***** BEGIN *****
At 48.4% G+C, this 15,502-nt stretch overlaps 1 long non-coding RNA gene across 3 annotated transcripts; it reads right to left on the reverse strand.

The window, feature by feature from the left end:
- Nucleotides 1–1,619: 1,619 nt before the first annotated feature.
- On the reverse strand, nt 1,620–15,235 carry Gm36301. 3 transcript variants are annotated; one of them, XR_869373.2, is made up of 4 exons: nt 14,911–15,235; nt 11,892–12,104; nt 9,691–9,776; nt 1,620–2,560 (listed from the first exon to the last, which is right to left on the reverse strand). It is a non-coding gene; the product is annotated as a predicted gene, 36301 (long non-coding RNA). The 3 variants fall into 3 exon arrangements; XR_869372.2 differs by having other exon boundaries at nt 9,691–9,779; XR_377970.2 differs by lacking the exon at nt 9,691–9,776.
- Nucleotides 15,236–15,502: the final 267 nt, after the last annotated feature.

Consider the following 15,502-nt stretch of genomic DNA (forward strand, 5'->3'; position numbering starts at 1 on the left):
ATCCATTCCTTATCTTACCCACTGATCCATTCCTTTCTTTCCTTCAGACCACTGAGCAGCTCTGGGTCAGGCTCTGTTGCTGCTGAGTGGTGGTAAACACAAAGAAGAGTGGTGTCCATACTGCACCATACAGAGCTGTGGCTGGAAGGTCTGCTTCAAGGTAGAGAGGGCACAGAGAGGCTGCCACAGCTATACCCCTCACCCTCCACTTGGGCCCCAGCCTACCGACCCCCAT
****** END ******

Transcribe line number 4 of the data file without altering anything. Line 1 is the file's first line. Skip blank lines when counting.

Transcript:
- On the reverse strand, nt 1,620–15,235 carry Gm36301. 3 transcript variants are annotated; one of them, XR_869373.2, is made up of 4 exons: nt 14,911–15,235; nt 11,892–12,104; nt 9,691–9,776; nt 1,620–2,560 (listed from the first exon to the last, which is right to left on the reverse strand). It is a non-coding gene; the product is annotated as a predicted gene, 36301 (long non-coding RNA). The 3 variants fall into 3 exon arrangements; XR_869372.2 differs by having other exon boundaries at nt 9,691–9,779; XR_377970.2 differs by lacking the exon at nt 9,691–9,776.